Abstract 42: Differentiation of Human Multipotent Vascular Stem Cells Contributes to Vascular Diseases
Vascular disease, such as neointimal hyperplasia and atherosclerosis, involves in migration and proliferation of vascular cells in blood vessel wall. It is generally accepted that the de-differentiation of vascular smooth muscle cells (SMCs) contributes to vascular diseases. However, previous studies suggest that resident multipotent vascular stem cells (MVSCs) are also involved in neointima formation. In this study, we isolated MVSCs from the medial layer of human carotid artery and thoracic aorta by explant cultures, characterized these cells, and identified the origin of these vascular cells populated in lesion areas. Human MVSCs could be isolated from healthy and diseased blood vessels, were cloneable, and were positive for stem cell markers SOX10 and SOX17 but not SMC markers α-actin and calponin-1. MVSCs were able to differentiate into neural cells, SMCs and other mesenchymal lineages in vitro. In addition, we examined the location of MVSCs in diseased vascular wall by immunohistochemistry. The majority of cells within tunica media were calponin-positive cells, whereas a small population of cells was proliferative and double positive for SOX10 and Ki67 in the border between tunica intima and media. The number of SOX10+ cells in atherosclerotic lesions was more than that in healthy blood vessels, and some of these cells were double positive for SOX10 and chondrogenic markers. Furthermore, we performed in situ PCR and proximity ligation assays to stain for the epigenetic markers of SMC lineage. The results suggested that SOX10+ cells in cell cultures and tissue sections were not derived from de-differentiated SMCs. In conclusion, these findings support that MVSCs contributes to human vascular diseases.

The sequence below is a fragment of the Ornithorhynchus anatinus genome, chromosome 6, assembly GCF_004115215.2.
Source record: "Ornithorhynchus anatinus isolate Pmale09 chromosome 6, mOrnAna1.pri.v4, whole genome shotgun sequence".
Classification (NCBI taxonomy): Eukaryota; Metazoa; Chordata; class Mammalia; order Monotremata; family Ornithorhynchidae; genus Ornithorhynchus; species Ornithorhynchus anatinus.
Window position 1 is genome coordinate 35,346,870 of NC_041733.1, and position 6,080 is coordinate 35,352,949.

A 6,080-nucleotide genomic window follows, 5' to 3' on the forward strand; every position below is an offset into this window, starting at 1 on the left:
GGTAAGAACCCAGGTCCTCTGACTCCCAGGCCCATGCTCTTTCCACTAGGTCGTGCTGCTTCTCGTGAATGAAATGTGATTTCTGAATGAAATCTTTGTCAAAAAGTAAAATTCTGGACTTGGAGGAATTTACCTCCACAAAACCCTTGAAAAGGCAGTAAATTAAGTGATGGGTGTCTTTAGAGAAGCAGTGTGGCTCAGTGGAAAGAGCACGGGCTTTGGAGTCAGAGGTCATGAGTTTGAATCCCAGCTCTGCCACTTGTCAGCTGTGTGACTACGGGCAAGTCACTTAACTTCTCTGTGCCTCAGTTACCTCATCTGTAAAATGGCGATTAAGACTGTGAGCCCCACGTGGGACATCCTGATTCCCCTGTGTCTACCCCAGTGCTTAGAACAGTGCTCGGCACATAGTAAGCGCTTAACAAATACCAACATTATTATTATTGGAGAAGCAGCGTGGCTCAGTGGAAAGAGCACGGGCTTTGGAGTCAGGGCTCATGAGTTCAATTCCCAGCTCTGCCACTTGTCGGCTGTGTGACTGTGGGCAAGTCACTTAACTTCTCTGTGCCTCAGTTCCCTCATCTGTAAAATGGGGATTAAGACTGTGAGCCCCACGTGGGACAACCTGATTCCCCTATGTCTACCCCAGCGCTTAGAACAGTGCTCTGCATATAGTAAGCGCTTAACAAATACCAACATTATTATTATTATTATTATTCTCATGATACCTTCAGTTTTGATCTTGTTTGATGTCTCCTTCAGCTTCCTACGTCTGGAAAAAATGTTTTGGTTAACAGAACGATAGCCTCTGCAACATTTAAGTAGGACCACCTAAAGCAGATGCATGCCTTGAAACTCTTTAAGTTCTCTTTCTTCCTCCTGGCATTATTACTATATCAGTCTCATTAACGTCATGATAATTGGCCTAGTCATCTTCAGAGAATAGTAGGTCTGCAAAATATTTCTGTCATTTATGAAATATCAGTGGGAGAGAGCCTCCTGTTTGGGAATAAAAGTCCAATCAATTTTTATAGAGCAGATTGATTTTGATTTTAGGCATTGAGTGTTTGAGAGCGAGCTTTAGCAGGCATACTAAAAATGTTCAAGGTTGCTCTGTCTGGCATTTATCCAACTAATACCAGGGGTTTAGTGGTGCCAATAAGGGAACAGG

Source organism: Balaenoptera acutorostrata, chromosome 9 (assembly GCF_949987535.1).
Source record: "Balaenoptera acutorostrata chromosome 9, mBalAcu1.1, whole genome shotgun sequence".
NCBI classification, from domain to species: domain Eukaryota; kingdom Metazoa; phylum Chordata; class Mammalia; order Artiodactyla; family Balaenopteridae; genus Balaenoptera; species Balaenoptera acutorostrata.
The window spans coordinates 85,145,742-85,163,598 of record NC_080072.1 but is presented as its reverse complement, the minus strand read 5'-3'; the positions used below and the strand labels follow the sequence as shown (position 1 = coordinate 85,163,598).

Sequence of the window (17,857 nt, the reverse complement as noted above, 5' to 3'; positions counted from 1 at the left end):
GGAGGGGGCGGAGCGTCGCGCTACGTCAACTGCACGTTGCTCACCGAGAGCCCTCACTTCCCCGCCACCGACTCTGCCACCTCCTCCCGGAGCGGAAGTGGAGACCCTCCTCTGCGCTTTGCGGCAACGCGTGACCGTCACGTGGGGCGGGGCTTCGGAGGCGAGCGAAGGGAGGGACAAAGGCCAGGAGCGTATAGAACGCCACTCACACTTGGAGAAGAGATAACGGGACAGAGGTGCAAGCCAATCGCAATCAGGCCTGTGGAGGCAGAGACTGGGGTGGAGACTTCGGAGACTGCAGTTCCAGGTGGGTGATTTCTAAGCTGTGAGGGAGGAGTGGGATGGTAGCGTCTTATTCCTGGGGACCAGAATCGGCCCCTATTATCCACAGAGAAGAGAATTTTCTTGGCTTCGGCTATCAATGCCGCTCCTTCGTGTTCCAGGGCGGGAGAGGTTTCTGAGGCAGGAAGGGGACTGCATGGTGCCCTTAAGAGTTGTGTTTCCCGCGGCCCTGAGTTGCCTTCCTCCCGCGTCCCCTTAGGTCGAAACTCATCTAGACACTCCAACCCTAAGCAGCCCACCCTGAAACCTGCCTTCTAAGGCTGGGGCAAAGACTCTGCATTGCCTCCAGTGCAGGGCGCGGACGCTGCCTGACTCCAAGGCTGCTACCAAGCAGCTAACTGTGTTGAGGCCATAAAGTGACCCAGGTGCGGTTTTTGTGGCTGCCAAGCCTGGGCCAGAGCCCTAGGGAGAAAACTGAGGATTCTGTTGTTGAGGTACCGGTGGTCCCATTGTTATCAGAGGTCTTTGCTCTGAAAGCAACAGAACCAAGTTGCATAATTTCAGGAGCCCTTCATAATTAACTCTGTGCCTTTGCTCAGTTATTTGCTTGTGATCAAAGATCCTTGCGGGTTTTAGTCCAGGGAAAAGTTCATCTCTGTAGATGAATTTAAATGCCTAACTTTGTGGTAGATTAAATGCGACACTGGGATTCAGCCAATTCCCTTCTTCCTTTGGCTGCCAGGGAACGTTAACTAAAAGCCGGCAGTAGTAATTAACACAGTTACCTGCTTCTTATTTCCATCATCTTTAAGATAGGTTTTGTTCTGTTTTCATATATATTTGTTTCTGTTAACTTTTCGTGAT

Author Disclosures: W. Huang: None. A. Wang: None. S. Li: None.
- © 2015 by American Heart Association, Inc.